The scans demand additional physical stress, on the person doing the sonography during examinations because of the various technical challenges that are encountered due to additional allocation of time and pressure in the scan period.(5) At times the people carrying out sonography end up acquiring muscular injuries as a result of performing such scanning methodologies.(29-31) The stress exists not only for the person performing the sonography but also in the obese mothers who end up having multiple scans, leaving them apprehensive especially if they have an underlying family history of anomalies.(9) 

Various studies have been conducted to better understand how to improvise the visibility in the obese mothers to optimize foetal visualisation.(5, 6, 10-16) The primary goal in doing this is to minimise the distance between the sonography probe and the foetus, and to take maximal leverage of the various advanced ultrasound technologies available in the newer ultrasound machines for the post-processing (32).  

After a review of articles; the various modifications that can be attempted in such scenarios to improve visibility can be at the: 

1) Maternal end 

2) Ultrasound machine 

3) Technique

Maternal End:

  • Optimal foetal position: Wait for the optimal foetal position with the foetal spine posterior which would aid in a better visualisation of the cardia.(33) 
  • Maternal position: The mother lying in various alternate positions such as decubitus, oblique, semi-recumbent or upright will help the abdominal fat to fall away from the region of interest, aiding the thinned out abdominal wall to be used as a window while pointing the transducer towards the region of interest. 
  • Mobilising abdominal fat :  Some maternal abdomens are significantly floppy, but this can be used maximally by making the patient herself lift up the fatty part of the abdomen or asking an assistant to do the same and thereby using the crease inferior to it as a region of minimal distance between the foetus and the ultrasound probe.(8, 22)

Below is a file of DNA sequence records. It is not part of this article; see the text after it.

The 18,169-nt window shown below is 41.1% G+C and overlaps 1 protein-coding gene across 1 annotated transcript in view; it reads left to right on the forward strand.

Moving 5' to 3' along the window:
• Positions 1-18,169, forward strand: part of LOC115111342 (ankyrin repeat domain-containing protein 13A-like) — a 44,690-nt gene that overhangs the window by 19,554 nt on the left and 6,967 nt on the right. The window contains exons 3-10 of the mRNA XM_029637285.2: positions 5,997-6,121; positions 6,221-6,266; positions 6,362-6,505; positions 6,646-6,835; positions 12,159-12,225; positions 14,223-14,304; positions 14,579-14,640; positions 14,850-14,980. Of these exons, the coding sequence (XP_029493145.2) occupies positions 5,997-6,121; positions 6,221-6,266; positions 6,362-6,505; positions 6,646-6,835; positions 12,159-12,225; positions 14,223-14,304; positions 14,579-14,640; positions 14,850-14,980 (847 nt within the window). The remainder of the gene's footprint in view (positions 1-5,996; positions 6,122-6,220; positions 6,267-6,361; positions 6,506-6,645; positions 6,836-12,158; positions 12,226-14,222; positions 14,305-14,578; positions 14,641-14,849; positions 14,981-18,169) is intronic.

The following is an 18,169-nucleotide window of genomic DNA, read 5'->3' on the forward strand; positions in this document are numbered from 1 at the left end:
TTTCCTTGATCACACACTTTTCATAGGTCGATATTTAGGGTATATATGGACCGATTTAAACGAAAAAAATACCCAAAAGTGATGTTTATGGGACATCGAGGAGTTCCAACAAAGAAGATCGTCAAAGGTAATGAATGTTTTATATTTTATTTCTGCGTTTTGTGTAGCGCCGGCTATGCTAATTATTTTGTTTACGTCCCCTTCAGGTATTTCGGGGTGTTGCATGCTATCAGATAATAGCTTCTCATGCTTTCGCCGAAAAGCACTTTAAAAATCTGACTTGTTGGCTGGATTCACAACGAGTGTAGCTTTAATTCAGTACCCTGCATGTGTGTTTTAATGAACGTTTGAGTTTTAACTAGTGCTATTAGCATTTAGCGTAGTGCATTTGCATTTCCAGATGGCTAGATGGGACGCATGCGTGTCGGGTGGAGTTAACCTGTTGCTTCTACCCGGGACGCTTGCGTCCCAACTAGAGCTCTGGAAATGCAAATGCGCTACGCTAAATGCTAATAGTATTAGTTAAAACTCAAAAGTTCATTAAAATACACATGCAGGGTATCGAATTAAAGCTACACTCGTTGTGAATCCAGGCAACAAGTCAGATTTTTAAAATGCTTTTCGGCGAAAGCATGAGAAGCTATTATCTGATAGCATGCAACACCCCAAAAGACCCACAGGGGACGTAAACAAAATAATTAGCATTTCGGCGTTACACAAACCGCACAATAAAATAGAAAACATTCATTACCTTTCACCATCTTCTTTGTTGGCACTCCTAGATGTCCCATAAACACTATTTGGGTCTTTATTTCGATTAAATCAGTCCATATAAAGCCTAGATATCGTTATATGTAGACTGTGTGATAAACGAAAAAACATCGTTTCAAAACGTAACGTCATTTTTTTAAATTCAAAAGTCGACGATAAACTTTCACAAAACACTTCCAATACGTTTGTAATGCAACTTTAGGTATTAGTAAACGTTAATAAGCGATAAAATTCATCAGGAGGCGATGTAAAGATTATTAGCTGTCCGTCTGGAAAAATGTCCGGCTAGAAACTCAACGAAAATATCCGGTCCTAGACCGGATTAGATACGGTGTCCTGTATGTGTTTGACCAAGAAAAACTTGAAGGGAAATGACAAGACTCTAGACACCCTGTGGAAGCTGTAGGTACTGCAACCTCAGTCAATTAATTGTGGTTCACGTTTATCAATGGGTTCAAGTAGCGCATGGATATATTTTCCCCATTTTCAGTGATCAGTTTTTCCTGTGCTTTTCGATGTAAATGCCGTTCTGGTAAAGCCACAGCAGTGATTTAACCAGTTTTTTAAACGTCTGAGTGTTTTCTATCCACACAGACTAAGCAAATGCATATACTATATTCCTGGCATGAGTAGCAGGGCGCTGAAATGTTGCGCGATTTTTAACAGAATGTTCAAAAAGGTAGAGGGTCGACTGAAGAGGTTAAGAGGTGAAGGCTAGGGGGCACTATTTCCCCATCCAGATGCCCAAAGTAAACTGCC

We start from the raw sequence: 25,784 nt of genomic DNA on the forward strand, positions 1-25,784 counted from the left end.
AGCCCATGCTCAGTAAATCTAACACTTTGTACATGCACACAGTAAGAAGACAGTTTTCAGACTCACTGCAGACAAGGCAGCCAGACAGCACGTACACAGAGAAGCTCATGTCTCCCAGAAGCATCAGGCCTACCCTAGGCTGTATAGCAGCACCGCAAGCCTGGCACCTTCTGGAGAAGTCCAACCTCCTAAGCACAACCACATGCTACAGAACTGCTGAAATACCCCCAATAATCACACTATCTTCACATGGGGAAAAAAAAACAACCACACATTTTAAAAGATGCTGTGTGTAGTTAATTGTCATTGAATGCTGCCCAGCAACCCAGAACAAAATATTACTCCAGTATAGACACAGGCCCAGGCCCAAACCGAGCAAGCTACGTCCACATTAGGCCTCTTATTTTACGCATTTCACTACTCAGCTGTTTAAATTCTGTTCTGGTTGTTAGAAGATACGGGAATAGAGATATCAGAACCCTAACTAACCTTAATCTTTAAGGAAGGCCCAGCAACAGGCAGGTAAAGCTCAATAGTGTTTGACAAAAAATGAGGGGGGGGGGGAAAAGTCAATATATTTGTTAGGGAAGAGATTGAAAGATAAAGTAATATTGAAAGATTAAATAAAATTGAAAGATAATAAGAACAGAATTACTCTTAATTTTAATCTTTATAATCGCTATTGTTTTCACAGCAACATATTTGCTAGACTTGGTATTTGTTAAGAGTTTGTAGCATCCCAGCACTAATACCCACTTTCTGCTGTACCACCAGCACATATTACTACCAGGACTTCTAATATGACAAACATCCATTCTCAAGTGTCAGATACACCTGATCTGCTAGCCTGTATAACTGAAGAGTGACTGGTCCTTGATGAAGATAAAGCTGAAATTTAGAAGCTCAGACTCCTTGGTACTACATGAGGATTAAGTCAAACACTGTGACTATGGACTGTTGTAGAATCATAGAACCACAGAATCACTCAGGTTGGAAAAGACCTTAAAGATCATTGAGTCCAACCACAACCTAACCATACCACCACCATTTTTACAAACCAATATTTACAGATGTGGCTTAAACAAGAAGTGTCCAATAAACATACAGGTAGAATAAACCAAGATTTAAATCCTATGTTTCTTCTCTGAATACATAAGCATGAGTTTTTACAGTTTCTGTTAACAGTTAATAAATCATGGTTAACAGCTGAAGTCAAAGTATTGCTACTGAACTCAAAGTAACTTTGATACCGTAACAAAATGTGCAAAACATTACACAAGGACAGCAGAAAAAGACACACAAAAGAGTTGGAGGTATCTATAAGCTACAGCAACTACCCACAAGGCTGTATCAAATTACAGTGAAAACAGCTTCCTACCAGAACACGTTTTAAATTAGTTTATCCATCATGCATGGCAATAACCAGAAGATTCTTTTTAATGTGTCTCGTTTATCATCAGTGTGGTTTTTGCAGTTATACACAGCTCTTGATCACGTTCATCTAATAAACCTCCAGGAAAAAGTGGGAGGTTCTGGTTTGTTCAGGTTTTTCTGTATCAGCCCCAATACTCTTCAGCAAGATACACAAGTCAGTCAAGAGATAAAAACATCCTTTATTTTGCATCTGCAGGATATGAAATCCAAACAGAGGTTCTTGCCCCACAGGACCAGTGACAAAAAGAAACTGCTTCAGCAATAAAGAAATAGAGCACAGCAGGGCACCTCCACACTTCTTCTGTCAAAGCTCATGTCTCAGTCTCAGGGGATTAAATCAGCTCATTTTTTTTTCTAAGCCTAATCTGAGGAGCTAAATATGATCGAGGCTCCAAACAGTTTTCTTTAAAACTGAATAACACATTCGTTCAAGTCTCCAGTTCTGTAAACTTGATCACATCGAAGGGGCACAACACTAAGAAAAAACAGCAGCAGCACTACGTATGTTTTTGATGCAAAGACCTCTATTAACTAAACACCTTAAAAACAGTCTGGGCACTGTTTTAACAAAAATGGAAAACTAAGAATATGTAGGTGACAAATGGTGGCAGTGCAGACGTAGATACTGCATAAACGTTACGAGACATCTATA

• Multiple maternal positions: Positioning of the mother can be changed based on the foetal position in relation to the maternal abdomen over the scan period to visualise the anatomy of the various regions.(32) 
  • Full urinary bladder: If the visualisation is difficult, making the patient fill the bladder displaces the uterus cephalad where the anterior abdominal fat is thinner; thereby improving visibility.(34)

Ultrasound machine end:

  • Usual obstetric scans are done with a 2-5 MHz probe. If this can be replaced by a lower frequency transducer (e.g. 1MHz), it will lead to less absorption, less attenuation and more penetration; however, there is a degradation of the resolution noted. 
  • Penetration pre-set: Most of the newer machines come with a pre-set of penetration enabled which uses certain programs that correct and adjust for the speed changes that occur in fatty tissue. It leads to an improved resolution and a greater depth of penetration. 
  • Trans-vaginal scan:  A transvaginal approach is a method of choice in the first trimester and in the scenarios where the foetal parts that are placed close to the cervix are sub optimally visualised e.g. intracranial anatomy in a cephalic foetus. 
  • Vaginal probe: Vaginal probe alternate to the trans-vaginal scan, can also be placed directly in the umbilicus, where an acoustic window can be provided with adequate ultrasound gel application. This methodology has been shown to helpful for foetal cardiac examinations in obese maternal abdomens.(35)